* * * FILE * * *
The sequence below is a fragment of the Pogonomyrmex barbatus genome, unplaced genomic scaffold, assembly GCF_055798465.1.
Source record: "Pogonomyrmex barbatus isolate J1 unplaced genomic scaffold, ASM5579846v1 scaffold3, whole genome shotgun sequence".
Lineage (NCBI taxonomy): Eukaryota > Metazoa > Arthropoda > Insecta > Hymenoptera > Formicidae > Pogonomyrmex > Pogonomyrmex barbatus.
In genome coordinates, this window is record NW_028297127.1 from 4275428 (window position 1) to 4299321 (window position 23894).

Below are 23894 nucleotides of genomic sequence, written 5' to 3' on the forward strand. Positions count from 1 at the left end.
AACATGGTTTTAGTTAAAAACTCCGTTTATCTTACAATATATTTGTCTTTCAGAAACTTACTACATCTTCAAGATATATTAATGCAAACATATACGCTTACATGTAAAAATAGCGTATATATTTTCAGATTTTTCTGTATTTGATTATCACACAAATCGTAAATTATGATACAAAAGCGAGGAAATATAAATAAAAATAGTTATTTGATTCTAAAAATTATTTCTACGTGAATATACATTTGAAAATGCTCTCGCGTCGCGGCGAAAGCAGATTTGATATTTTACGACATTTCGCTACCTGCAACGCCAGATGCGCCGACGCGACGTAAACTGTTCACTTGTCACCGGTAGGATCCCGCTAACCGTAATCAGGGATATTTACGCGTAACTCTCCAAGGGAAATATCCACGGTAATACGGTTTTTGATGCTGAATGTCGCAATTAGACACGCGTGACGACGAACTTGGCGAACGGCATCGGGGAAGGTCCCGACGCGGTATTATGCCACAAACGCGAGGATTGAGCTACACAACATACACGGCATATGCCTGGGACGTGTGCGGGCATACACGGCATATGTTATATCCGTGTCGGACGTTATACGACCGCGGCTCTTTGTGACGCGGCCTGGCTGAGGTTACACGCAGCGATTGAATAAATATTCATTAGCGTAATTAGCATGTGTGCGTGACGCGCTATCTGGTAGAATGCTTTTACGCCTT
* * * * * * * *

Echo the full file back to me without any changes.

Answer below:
The sequence below is a fragment of the Pogonomyrmex barbatus genome, unplaced genomic scaffold, assembly GCF_055798465.1.
Source record: "Pogonomyrmex barbatus isolate J1 unplaced genomic scaffold, ASM5579846v1 scaffold3, whole genome shotgun sequence".
Lineage (NCBI taxonomy): Eukaryota > Metazoa > Arthropoda > Insecta > Hymenoptera > Formicidae > Pogonomyrmex > Pogonomyrmex barbatus.
In genome coordinates, this window is record NW_028297127.1 from 4275428 (window position 1) to 4299321 (window position 23894).

Below are 23894 nucleotides of genomic sequence, written 5' to 3' on the forward strand. Positions count from 1 at the left end.
AACATGGTTTTAGTTAAAAACTCCGTTTATCTTACAATATATTTGTCTTTCAGAAACTTACTACATCTTCAAGATATATTAATGCAAACATATACGCTTACATGTAAAAATAGCGTATATATTTTCAGATTTTTCTGTATTTGATTATCACACAAATCGTAAATTATGATACAAAAGCGAGGAAATATAAATAAAAATAGTTATTTGATTCTAAAAATTATTTCTACGTGAATATACATTTGAAAATGCTCTCGCGTCGCGGCGAAAGCAGATTTGATATTTTACGACATTTCGCTACCTGCAACGCCAGATGCGCCGACGCGACGTAAACTGTTCACTTGTCACCGGTAGGATCCCGCTAACCGTAATCAGGGATATTTACGCGTAACTCTCCAAGGGAAATATCCACGGTAATACGGTTTTTGATGCTGAATGTCGCAATTAGACACGCGTGACGACGAACTTGGCGAACGGCATCGGGGAAGGTCCCGACGCGGTATTATGCCACAAACGCGAGGATTGAGCTACACAACATACACGGCATATGCCTGGGACGTGTGCGGGCATACACGGCATATGTTATATCCGTGTCGGACGTTATACGACCGCGGCTCTTTGTGACGCGGCCTGGCTGAGGTTACACGCAGCGATTGAATAAATATTCATTAGCGTAATTAGCATGTGTGCGTGACGCGCTATCTGGTAGAATGCTTTTACGCCTT